Blow Wind Blow

By Will Baker

It was a wild evening last night. We were startled awake at around 3:00 AM as near seventy mile an hour winds buffeted our little house. It is now mid-morning, the power has been flickering, the television is out, but as I write, thankfully my family is snug and secure. The wind is still blowing at about 35 and gusting to 50 miles per hour. And about thirty five thousand people are without power in Addison and Rutland Counties. This morning I spoke to a friend of mine who lives on the shore of Lake Champlain, and he reported huge lake swells, the likes of which he'd never seen. Large pleasure boats have been washed ashore and are lying on their sides. The Lake Champlain ferries are certainly not running today.

As of this writing there have been eighteen deaths nation-wide associated with Tropical Storm Floyd. There was local tragedy included in this tally. I understand that one of the eighteen victims was killed when a tree fell on his camper. He was a Michigan man visiting Vermont on vacation. Roads are flooded and tree limbs are down. Our little community is pretty much a mess. But it could have been worse. Works crews are on the job and folks effected by the storm are busy trying to reestablish order in their lives. I am always amazed at how resilient the human spirit is. And I have no doubt that if the weather forecast holds true and the sun comes out tomorrow, memories of this storm will quickly fade.

I hadn’t intended to write on this topic this morning. Instead, the subject was to have been the recent spate of apartment building bombings throughout Russia. But it occurs to me that there is a connection to what my family personally experienced early this morning and what the folks in Russia might be feeling. My family was afraid this morning. We weren’t terrified, but we were certainly too upset to sleep after being awakened by such violent wind.

Fear is a powerful emotion, and when people decide to use it as a weapon against others, I imagine that it can be quite effective. It seems to me that this is what might be occurring in Russia. If these bombings are politically motivated, as I believe that they probably are, then folks have, once again, decided to use terror as a means of achieving a political objective.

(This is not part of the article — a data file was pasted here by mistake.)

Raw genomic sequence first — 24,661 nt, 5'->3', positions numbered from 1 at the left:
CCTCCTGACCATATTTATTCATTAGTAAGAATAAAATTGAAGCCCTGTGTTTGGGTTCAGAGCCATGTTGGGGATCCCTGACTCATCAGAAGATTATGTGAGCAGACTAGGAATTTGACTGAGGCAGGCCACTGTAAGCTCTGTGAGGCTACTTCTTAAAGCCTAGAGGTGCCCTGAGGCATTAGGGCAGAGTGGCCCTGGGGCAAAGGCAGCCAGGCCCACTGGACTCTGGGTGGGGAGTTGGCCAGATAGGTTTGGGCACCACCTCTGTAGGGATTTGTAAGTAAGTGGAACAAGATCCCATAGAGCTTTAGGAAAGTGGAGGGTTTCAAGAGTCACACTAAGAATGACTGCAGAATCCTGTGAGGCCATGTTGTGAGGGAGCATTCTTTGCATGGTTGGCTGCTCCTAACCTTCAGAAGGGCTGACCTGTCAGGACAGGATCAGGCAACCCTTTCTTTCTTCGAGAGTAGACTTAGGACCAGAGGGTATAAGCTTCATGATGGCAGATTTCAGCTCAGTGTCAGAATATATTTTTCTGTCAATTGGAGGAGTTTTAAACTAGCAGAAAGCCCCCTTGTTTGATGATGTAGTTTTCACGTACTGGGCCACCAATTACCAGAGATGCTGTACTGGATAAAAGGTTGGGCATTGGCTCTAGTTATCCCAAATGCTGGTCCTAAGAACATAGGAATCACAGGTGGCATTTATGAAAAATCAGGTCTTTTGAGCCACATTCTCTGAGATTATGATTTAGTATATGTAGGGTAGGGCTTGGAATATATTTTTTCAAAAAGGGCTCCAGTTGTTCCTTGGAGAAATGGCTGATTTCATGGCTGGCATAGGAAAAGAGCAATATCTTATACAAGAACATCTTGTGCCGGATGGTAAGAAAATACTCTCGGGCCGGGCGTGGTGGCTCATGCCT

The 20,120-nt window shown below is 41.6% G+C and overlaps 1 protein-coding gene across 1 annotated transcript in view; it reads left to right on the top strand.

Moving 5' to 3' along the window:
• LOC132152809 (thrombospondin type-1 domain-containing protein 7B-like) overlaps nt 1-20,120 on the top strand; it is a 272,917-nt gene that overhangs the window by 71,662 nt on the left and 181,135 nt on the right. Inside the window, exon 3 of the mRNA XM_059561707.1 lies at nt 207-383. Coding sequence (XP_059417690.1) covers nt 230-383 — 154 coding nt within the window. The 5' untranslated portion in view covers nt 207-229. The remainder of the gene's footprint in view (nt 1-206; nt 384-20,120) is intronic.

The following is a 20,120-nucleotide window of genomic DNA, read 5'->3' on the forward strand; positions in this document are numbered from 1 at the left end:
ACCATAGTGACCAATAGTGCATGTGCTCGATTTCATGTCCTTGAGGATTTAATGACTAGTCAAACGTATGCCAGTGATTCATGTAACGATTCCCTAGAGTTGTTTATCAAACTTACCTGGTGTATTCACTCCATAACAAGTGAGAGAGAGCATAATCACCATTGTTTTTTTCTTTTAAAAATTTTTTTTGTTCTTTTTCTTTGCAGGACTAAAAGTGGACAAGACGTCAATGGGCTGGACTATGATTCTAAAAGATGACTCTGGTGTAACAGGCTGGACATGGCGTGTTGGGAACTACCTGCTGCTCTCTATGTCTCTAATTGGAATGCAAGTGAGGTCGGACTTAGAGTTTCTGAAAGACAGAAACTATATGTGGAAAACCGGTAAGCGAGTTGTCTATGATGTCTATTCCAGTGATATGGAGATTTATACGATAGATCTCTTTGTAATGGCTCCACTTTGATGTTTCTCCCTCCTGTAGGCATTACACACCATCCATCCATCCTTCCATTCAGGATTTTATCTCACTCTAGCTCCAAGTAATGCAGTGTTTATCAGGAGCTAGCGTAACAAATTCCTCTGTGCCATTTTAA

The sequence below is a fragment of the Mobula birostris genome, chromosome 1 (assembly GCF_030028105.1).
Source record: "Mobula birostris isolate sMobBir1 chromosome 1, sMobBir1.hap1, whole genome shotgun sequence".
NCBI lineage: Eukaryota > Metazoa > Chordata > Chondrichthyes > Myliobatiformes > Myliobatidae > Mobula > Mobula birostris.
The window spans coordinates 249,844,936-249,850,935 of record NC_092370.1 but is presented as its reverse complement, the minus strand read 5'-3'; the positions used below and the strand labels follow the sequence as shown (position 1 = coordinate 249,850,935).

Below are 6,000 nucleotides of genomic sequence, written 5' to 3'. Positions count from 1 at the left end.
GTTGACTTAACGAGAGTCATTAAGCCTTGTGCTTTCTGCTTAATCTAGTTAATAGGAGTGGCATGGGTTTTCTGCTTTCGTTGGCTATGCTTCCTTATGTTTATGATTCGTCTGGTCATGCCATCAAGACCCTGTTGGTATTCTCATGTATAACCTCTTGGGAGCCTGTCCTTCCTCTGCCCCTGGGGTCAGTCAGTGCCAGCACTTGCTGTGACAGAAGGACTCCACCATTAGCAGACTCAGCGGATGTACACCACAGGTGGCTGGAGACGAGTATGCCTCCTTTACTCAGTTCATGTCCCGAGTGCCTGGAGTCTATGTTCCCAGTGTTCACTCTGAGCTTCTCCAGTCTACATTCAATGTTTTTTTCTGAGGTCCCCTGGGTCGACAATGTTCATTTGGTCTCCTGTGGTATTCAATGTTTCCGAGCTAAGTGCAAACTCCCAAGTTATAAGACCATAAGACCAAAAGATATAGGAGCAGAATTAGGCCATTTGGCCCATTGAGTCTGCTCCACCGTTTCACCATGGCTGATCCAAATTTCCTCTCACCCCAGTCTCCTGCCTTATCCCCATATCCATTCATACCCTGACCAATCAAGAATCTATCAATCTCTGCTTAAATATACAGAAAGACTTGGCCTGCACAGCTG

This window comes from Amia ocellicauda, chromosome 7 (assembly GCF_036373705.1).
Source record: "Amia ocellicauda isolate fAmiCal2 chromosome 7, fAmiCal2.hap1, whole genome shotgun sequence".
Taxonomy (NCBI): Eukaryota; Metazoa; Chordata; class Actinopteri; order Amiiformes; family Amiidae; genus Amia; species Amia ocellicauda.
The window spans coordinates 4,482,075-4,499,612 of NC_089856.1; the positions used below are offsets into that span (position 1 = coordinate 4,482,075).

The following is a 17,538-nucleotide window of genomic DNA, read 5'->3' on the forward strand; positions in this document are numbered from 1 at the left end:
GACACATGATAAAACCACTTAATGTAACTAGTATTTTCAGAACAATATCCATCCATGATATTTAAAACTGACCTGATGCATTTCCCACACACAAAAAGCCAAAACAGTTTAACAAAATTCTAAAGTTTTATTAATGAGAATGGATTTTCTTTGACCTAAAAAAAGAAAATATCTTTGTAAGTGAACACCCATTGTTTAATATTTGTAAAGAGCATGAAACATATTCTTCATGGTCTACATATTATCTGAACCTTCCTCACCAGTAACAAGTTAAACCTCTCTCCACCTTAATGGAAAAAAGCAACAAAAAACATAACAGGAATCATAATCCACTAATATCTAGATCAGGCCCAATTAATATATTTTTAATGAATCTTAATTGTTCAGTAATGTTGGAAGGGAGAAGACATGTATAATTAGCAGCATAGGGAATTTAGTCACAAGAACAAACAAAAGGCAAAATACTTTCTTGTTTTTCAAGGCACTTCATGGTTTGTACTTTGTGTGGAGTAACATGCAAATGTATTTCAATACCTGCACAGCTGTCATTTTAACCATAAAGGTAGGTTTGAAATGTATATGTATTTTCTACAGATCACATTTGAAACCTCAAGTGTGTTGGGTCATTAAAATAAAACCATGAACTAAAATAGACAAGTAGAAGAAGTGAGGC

But what does this mean? Are the terrorists evil people, or are they basically good people who believe that they have exhausted all of their more conventional options for effecting political change. Can good people do evil things, and if so does that then make them evil people? As I ponder these questions the wind driven rain is pounding against the windows of our house. But I can tell that the wind is abating. Things are getting better. There is light at the end of the tunnel.

But what of the folks in Russia, the terror they must certainly be feeling has not been induced by an act of nature that, no matter how violent it may be it will eventually blow itself out, but rather by acts of insanity, with no linear progressions. At least that’s how it appears to me. However, I believe that, given the resiliency of the human spirit which I touched on above, political gains realized as a result of using terrorism can only be short term gains at best.

I will write more on this subject in the future. But as for now, I need to put on my rain slicker and go outside to take a look around. I need to make sure that the roof of our house, and everything else is okay, then I need to check on our neighbors.

 (Essay Collection)